Finding Value in Extended Sprints
By Nicolle Neulist
With the Triple Bend Stakes (GI) and the Chicago Handicap (GIII) in the spotlight last weekend, it is an apt time to talk about extended sprint races. For the sake of this article, we will define “extended sprint” as a one-turn race longer than six furlongs, up to a mile. Extended main-track sprints are among my favorites to handicap, bet, and play in contests since they can be excellent places to find value.
These races often draw vulnerable favorites. Rarely does an entire field consist of specialists at extended sprint distances. Often they feature six-furlong horses stretching out, or two-turn horses cutting back. Such horses, however classy, can be underlays. Consider Subtle Indian in the six-and-a-half-furlong Kona Gold Stakes (GII) last month. He went off odds-on despite it being his first attempt going longer than six furlongs. Though he dug in admirably down the stretch, he had to settle for second behind Wild Dude: a horse with proven graded stakes form going six and a half furlongs and seven furlongs. Though not the favorite in the Triple Bend last weekend, Subtle Indian ended up with another silver medal despite rating better on the lead. It was a horse who had already won a graded stakes at seven furlongs, Lord Nelson, who ran him down.
Another way to identify value in an extended sprint is to find a horse who does anomalously well at the distance. Consider this year’s running of the seven-furlong Churchill Downs Stakes (GII). The race lacked a clear standout, and seven of the nine in the field had at least one win at seven furlongs. Such a wide-open race was a perfect spot to consider a longer shot who did his best at seven furlongs: Catalina Red. He had some decent six-furlong efforts, but had also thrown a clunker. Whereas, both of his seven-furlong tries were among the best of his career. That came as no surprise: Munnings babies tend to like seven furlongs as much as dad. Catalina Red had never faced the class of competition he saw in the Churchill Downs. But, if he ran back to his previous seven-furlong form, he could compete. He won – at a generous 14/1.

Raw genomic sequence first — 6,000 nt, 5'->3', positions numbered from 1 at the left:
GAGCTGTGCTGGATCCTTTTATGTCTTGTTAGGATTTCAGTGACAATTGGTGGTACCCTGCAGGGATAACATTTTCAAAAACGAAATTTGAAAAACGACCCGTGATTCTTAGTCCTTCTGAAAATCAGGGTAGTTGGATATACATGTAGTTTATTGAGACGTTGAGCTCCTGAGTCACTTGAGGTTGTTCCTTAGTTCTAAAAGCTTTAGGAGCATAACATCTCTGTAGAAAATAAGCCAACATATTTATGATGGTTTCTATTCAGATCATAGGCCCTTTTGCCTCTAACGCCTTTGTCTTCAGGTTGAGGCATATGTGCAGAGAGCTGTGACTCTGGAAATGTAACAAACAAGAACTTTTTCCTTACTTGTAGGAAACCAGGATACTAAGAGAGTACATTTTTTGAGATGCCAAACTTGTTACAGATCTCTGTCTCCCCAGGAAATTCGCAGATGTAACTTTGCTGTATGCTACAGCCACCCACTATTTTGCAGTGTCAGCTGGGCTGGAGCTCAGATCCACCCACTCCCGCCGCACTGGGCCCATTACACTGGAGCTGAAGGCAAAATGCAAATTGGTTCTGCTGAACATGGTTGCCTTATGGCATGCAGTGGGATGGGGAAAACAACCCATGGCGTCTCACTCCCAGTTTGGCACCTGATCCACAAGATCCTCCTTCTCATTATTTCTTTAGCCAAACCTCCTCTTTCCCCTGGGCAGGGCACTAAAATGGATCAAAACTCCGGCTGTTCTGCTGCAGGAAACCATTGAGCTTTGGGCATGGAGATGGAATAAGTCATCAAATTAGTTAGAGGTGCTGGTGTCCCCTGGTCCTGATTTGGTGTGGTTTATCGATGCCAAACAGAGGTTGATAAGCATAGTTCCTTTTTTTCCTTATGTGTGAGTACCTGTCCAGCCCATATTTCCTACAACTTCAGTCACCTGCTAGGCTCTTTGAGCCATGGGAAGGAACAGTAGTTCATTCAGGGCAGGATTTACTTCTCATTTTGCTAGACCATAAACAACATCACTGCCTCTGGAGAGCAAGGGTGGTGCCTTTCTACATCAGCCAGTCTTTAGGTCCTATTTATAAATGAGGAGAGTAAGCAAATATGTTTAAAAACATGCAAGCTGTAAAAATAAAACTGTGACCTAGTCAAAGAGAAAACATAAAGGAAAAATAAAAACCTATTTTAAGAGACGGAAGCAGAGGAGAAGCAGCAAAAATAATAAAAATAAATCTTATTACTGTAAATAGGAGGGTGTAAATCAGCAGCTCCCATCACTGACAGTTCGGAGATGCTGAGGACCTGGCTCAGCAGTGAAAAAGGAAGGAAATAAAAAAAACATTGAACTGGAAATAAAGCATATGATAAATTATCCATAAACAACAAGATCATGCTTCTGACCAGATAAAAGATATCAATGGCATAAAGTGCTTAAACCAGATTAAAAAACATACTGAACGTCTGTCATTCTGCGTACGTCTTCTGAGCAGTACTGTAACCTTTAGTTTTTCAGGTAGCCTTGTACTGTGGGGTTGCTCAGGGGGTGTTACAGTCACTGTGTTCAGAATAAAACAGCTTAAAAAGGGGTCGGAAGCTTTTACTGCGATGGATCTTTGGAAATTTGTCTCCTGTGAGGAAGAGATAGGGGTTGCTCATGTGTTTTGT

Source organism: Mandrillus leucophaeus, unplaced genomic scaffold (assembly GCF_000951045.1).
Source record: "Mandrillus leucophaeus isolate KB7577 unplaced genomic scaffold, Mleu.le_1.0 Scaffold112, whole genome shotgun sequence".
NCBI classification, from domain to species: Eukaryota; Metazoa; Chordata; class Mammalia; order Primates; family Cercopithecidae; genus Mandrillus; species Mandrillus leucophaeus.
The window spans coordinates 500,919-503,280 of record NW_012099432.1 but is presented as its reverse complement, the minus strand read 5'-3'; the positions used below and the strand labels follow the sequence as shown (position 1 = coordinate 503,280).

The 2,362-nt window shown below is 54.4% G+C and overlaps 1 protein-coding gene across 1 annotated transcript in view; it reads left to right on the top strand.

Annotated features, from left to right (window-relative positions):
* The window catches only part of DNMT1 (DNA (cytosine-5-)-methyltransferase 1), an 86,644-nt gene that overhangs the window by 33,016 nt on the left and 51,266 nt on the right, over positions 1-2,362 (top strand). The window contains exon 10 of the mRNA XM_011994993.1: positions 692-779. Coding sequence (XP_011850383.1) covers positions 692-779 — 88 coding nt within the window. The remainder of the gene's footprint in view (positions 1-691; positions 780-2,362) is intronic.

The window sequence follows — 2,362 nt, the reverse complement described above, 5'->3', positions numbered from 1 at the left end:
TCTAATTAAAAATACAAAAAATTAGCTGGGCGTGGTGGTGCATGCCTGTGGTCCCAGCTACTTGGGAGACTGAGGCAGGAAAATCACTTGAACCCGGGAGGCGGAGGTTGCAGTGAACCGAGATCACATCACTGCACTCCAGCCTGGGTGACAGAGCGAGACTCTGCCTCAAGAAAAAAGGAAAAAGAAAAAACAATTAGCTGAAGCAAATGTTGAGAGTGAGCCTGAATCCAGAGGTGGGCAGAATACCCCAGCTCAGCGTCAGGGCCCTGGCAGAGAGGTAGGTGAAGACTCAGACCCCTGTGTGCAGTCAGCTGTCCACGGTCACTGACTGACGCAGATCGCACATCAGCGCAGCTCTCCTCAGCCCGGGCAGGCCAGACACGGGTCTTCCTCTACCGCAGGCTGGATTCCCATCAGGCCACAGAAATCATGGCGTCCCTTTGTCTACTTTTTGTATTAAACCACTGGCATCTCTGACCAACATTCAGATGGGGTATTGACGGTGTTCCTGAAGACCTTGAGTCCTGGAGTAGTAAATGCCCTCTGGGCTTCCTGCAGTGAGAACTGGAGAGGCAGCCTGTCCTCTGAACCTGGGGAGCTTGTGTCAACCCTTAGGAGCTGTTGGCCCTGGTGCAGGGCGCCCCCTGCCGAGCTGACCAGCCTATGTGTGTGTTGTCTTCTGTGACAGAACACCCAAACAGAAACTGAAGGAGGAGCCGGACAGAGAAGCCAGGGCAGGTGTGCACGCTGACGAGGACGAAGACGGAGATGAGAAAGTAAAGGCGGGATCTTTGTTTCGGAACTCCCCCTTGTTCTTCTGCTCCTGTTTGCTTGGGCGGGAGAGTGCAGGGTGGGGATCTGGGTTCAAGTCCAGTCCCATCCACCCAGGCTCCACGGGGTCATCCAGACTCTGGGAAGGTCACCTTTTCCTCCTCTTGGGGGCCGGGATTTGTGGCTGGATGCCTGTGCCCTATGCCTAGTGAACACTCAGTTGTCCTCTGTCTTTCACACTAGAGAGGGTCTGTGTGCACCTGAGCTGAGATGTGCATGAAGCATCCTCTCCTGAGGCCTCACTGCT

In extended sprints being run under lifetime or lower-level allowance conditions, give an extra look to horses who put it all together when running an extended sprint. Though they may be too lightly raced to truly say they are “horses for the distance”, showing improvement when they try such a niche distance for the first time is a positive. Consider the Hawthorne finale on January 2, 2016: a $5,000 N2L at six and half furlongs on dirt. Ten horses saw the starter. Only three had won at the distance; two had done so on dirt. Northern Honour had broken his maiden at the distance last out. Noeasywayout had graduated at the distance earlier in the meet, but after two disappointing tries at a flat six furlongs, he was stretching back out. With Northern Honour showing more recent form, having a blazing hot trainer/jockey pair, and sitting at twice the price of Noeasywayout, Northern Honour was a better play. And, Northern Honour won for fun at 12/1.
Of course, these factors are no magic bullet. Distance aptitude is unlikely to cover for a horse being too slow, hating the surface, or being pace-compromised. However, asking these questions when handicapping extended sprints can help reveal short prices to toss or good price horses to investigate further.